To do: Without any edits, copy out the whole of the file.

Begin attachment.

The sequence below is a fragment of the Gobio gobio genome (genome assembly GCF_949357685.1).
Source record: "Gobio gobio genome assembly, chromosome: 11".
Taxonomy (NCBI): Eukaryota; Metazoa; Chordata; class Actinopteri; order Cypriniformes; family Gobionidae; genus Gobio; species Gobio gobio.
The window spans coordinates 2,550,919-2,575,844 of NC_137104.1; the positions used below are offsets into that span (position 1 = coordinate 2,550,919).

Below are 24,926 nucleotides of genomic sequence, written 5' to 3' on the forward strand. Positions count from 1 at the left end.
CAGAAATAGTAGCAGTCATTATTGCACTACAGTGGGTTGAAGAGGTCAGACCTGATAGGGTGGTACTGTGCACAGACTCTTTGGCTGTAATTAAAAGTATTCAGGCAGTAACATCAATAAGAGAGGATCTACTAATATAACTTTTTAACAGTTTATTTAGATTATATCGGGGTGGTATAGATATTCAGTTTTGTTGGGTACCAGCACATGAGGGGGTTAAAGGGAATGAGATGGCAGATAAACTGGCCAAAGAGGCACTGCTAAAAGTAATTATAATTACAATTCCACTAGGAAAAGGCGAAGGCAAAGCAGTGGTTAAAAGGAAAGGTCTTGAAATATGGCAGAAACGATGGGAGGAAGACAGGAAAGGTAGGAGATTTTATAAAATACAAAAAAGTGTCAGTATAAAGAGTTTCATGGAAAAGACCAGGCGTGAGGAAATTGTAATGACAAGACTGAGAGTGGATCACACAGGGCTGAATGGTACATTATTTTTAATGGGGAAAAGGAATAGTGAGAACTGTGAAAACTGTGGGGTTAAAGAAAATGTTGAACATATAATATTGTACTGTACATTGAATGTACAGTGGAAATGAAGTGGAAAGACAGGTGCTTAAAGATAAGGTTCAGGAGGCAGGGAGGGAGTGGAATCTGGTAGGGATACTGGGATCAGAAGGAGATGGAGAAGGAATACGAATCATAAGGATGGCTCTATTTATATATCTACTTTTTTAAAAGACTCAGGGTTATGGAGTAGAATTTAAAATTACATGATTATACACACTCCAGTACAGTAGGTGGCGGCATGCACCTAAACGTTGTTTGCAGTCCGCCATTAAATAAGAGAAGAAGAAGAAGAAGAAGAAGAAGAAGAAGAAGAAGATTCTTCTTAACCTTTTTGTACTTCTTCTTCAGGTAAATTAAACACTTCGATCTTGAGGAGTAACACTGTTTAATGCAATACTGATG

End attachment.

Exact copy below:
The sequence below is a fragment of the Gobio gobio genome (genome assembly GCF_949357685.1).
Source record: "Gobio gobio genome assembly, chromosome: 11".
Taxonomy (NCBI): Eukaryota; Metazoa; Chordata; class Actinopteri; order Cypriniformes; family Gobionidae; genus Gobio; species Gobio gobio.
The window spans coordinates 2,550,919-2,575,844 of NC_137104.1; the positions used below are offsets into that span (position 1 = coordinate 2,550,919).

Below are 24,926 nucleotides of genomic sequence, written 5' to 3' on the forward strand. Positions count from 1 at the left end.
CAGAAATAGTAGCAGTCATTATTGCACTACAGTGGGTTGAAGAGGTCAGACCTGATAGGGTGGTACTGTGCACAGACTCTTTGGCTGTAATTAAAAGTATTCAGGCAGTAACATCAATAAGAGAGGATCTACTAATATAACTTTTTAACAGTTTATTTAGATTATATCGGGGTGGTATAGATATTCAGTTTTGTTGGGTACCAGCACATGAGGGGGTTAAAGGGAATGAGATGGCAGATAAACTGGCCAAAGAGGCACTGCTAAAAGTAATTATAATTACAATTCCACTAGGAAAAGGCGAAGGCAAAGCAGTGGTTAAAAGGAAAGGTCTTGAAATATGGCAGAAACGATGGGAGGAAGACAGGAAAGGTAGGAGATTTTATAAAATACAAAAAAGTGTCAGTATAAAGAGTTTCATGGAAAAGACCAGGCGTGAGGAAATTGTAATGACAAGACTGAGAGTGGATCACACAGGGCTGAATGGTACATTATTTTTAATGGGGAAAAGGAATAGTGAGAACTGTGAAAACTGTGGGGTTAAAGAAAATGTTGAACATATAATATTGTACTGTACATTGAATGTACAGTGGAAATGAAGTGGAAAGACAGGTGCTTAAAGATAAGGTTCAGGAGGCAGGGAGGGAGTGGAATCTGGTAGGGATACTGGGATCAGAAGGAGATGGAGAAGGAATACGAATCATAAGGATGGCTCTATTTATATATCTACTTTTTTAAAAGACTCAGGGTTATGGAGTAGAATTTAAAATTACATGATTATACACACTCCAGTACAGTAGGTGGCGGCATGCACCTAAACGTTGTTTGCAGTCCGCCATTAAATAAGAGAAGAAGAAGAAGAAGAAGAAGAAGAAGAAGAAGAAGATTCTTCTTAACCTTTTTGTACTTCTTCTTCAGGTAAATTAAACACTTCGATCTTGAGGAGTAACACTGTTTAATGCAATACTGATG